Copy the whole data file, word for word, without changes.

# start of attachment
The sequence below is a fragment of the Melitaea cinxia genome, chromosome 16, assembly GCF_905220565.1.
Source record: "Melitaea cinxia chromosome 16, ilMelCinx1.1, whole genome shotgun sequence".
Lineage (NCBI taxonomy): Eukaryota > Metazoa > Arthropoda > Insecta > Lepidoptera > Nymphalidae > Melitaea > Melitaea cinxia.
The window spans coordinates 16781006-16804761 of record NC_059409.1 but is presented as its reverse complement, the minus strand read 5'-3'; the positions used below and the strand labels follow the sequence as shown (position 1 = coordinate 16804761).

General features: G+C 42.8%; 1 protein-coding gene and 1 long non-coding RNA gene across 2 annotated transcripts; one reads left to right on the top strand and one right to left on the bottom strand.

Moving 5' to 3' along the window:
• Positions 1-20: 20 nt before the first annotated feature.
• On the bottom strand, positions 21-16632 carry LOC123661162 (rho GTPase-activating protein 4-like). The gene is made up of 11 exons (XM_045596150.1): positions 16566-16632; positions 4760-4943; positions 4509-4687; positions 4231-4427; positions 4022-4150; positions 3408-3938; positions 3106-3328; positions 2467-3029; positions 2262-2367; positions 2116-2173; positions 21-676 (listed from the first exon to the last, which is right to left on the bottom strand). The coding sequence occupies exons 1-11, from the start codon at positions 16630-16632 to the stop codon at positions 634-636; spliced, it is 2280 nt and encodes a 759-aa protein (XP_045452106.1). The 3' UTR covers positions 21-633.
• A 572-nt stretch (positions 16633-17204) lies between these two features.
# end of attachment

The sequence below is a fragment of the Melitaea cinxia genome, chromosome 16, assembly GCF_905220565.1.
Source record: "Melitaea cinxia chromosome 16, ilMelCinx1.1, whole genome shotgun sequence".
Lineage (NCBI taxonomy): Eukaryota > Metazoa > Arthropoda > Insecta > Lepidoptera > Nymphalidae > Melitaea > Melitaea cinxia.
The window spans coordinates 16781006-16804761 of record NC_059409.1 but is presented as its reverse complement, the minus strand read 5'-3'; the positions used below and the strand labels follow the sequence as shown (position 1 = coordinate 16804761).

General features: G+C 42.8%; 1 protein-coding gene and 1 long non-coding RNA gene across 2 annotated transcripts; one reads left to right on the top strand and one right to left on the bottom strand.

Moving 5' to 3' along the window:
• Positions 1-20: 20 nt before the first annotated feature.
• On the bottom strand, positions 21-16632 carry LOC123661162 (rho GTPase-activating protein 4-like). The gene is made up of 11 exons (XM_045596150.1): positions 16566-16632; positions 4760-4943; positions 4509-4687; positions 4231-4427; positions 4022-4150; positions 3408-3938; positions 3106-3328; positions 2467-3029; positions 2262-2367; positions 2116-2173; positions 21-676 (listed from the first exon to the last, which is right to left on the bottom strand). The coding sequence occupies exons 1-11, from the start codon at positions 16630-16632 to the stop codon at positions 634-636; spliced, it is 2280 nt and encodes a 759-aa protein (XP_045452106.1). The 3' UTR covers positions 21-633.
• A 572-nt stretch (positions 16633-17204) lies between these two features.